Residents and city leaders of Pleasant Hill are atwitter over the job performance of their city clerk.

Pleasant Hill’s municipal code lists the act of “keep[ing] accurate records of the proceedings of the city council” as the primary responsibility of the city clerk. By this definition, Pleasant Hill City Clerk Kim Lehmkuhl isn’t doing her job.

On January 6, these revelations were made public during the city council’s regularly-held meeting. Councilman David Durant brought the issue to the table after issuing a citywide memorandum on the matter.

“It’s not good government, it’s not open and transparent,” stated Councilman David Durant during Pleasant Hill’s January 6 council meeting. “It makes the public’s job of staying informed too hard.”

Lehmkuhl has stated that she is overwhelmed by managing her full-time job at a nonprofit and part-time role with the city. She works full-time as a campaign manager for Color of Change, an organization dedicated to making the government more responsive to the needs of black Americans. Lehmkuhl was elected to the $7,000-a-year city clerk position in November 2012.

“I take ownership absolutely of the lack of timeliness of getting that work product in,” Lehmkuhl said to ABC 7.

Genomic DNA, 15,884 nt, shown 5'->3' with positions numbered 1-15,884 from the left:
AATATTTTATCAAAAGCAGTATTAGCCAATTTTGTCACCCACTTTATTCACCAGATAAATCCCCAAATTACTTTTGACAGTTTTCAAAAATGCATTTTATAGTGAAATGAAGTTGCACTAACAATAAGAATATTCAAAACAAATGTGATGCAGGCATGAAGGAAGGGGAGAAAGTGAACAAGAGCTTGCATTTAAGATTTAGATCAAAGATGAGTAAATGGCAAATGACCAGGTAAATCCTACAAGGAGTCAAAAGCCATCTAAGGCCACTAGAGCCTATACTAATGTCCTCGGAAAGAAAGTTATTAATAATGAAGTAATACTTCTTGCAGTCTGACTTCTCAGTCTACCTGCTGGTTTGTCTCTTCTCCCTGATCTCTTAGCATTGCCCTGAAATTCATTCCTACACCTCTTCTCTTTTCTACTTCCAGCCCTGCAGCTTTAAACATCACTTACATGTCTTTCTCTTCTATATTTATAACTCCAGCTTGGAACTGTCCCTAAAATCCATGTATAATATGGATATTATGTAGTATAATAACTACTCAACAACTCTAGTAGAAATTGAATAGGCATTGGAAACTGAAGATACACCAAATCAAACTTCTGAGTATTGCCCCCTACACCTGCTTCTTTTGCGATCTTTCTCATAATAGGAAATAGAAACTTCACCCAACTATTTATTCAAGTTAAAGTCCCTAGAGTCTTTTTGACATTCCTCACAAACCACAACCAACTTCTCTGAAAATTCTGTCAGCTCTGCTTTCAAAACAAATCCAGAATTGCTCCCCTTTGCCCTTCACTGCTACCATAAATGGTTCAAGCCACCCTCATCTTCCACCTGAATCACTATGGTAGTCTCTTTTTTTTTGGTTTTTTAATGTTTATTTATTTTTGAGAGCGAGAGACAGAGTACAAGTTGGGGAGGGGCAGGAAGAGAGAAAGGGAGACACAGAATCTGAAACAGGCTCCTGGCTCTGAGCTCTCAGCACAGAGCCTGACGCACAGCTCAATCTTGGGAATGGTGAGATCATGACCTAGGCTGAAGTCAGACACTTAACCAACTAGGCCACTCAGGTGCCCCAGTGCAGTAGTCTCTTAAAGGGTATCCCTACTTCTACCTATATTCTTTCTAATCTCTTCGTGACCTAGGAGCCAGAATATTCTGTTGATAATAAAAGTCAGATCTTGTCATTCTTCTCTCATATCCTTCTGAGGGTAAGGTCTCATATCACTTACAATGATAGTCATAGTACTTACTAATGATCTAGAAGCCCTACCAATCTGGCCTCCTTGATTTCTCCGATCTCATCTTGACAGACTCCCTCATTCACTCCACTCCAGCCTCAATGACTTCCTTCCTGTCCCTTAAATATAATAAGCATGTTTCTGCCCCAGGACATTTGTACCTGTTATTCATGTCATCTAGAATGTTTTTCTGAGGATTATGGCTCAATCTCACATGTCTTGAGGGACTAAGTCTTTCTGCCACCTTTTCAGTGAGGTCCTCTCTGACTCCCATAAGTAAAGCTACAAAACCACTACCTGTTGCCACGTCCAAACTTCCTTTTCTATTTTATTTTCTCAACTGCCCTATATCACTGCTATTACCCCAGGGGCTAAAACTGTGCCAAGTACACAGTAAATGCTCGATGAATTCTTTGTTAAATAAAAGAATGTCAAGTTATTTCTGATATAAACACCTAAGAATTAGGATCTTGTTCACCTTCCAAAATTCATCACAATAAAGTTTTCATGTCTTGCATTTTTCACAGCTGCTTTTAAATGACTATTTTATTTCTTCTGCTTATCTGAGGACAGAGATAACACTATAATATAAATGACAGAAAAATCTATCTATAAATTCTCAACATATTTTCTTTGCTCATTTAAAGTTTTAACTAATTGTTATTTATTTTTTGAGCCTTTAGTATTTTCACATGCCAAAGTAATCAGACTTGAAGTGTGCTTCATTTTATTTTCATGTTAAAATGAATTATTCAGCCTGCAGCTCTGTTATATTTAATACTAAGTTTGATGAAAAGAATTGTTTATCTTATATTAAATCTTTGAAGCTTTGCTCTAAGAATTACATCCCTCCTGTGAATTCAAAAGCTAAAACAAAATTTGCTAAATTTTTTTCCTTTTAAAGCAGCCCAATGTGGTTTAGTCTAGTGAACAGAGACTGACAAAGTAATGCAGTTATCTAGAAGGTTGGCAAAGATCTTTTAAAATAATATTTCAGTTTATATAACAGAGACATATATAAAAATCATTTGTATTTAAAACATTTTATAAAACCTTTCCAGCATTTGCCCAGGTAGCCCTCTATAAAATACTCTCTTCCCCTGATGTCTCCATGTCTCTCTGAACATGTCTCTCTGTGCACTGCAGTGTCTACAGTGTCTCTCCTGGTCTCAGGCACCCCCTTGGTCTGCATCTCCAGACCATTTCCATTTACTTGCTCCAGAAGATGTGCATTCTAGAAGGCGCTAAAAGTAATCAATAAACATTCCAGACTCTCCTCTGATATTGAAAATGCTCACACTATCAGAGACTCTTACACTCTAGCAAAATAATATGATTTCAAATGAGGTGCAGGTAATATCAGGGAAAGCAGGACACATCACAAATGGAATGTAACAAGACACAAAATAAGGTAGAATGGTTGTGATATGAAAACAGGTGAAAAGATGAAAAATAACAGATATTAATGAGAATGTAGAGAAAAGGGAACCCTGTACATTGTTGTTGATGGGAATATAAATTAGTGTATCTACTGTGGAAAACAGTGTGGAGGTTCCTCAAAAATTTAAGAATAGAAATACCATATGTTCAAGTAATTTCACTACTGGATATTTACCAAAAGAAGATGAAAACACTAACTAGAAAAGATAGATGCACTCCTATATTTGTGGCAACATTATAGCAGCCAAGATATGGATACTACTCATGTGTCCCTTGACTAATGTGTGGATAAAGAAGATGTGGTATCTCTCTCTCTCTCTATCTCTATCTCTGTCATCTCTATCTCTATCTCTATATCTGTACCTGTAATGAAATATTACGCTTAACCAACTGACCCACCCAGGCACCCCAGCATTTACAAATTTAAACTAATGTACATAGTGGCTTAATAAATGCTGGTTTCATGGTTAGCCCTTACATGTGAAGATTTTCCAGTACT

Over the past year, city leaders have pleaded with Lehmkuhl for the minutes and fellow staffers even offered to teach her the process.

“I didn’t run for this job to be a stenographer; I ran for this job because I do believe in government transparency and I want to make a product that’s actually useful,” Lehmkuhl said in an interview with the Contra Costa Times.

Until the minutes are posted, the public is left with either the video or audio webcasts of council meetings—many of which last several hours. That, and a spotty string of Tweets covering the proceedings.

In his column last week, Daniel Borstein criticized Lehmkuhl for not doing her job and the editorial staff at the Contra Costa Times has called for her resignation.

In response to last week’s council meeting, Lehmkuhl informed the council that the backlogged minutes would be on the next meeting’s agenda.

Read more about Lehmkuhl’s “innovative” new approach to the time-honored role of the City Clerk at the Contra Costa Times.